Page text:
The Google Glass Explorer Edition has successfully passed through the FCC, revealing more details about the device and increasing the possibility that it will soon be in the hands of the limited number of folks who dropped $1,500 for it. The fancy, futuristic eyewear was announced and demonstrated during the Google I/O even in 2012, and attendees were given the chance to reserve a unit for themselves.
The FCC filing reveals that Google Glass will come equipped with Broadcom 2.4GHz 802.11 b/g Wi-Fi radio with Bluetooth 4.0 Low Energy technology, although one of the documents lists 802.11 b/g Wi-Fi instead. Two different filings also list two different ways to charge the device, one via USB connection and another via a “barrel” connection, which we’re assuming is a proprietary port. It was also revealed that the eye piece will feature an “integral vibrating element that provides audio to the user via contact with the user’s head.” That might pertain to Google’s bone conduction technology patent application for a Glass-like device filed in January.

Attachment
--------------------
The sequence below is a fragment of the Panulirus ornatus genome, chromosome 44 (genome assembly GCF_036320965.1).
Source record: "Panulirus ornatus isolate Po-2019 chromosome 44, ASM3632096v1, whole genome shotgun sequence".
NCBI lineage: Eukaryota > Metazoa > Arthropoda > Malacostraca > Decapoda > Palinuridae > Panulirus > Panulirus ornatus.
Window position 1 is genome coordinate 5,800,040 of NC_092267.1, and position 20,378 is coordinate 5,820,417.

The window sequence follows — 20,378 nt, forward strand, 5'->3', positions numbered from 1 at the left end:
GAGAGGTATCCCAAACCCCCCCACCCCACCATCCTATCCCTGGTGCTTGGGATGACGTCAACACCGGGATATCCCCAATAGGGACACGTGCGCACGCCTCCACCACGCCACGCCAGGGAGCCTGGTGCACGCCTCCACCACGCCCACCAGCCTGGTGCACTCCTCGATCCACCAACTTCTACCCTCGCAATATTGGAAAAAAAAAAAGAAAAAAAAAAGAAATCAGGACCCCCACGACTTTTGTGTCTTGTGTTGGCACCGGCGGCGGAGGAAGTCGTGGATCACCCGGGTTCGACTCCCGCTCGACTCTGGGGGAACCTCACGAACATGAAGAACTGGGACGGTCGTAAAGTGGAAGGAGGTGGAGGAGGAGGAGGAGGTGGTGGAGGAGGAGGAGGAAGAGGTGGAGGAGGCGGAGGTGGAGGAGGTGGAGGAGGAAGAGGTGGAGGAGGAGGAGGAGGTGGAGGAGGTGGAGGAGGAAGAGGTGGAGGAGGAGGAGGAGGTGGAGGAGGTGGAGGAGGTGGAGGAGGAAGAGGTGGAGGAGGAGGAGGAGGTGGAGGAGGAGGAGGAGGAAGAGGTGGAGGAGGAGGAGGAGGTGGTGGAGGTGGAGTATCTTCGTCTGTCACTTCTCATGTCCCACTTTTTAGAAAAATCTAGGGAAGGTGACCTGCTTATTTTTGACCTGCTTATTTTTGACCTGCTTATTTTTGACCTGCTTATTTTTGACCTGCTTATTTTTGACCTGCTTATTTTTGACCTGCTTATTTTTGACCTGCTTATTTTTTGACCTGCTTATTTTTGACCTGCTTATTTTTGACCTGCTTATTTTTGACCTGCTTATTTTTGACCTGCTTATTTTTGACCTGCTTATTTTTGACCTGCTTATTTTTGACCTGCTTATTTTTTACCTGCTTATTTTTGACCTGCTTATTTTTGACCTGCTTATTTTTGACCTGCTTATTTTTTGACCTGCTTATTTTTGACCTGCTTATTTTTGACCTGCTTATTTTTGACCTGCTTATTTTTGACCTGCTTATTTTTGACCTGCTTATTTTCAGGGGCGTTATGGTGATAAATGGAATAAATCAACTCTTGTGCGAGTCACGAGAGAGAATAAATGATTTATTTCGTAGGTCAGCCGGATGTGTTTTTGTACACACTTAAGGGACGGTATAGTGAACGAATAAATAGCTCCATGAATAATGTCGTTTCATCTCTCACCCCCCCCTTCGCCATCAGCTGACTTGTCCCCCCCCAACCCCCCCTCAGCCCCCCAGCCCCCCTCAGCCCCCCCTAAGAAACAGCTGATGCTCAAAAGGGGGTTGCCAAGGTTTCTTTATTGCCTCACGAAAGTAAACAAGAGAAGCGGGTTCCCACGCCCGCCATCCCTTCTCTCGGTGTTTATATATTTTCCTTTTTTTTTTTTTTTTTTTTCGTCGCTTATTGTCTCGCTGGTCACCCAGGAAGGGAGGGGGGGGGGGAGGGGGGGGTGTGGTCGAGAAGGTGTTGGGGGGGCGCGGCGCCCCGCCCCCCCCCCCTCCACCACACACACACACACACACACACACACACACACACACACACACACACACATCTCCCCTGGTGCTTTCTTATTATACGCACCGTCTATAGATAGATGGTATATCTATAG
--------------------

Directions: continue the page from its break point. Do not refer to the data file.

The company invited those who purchased Google Glass to its San Franciso hackathon in late January and to its New York hackathon this February 1 and 2 for an early preview of the device. Google Glass going through the FCC means it’s been tested safe for human use, but while the lucky I/O attendees might be getting theirs soon, that it will take some time before the rest of us can get one. Project Glass’s leader, Babak Parviz, called it a complicated undertaking and said that there’s still a lot to be done before the eyepiece is ready to hit the market.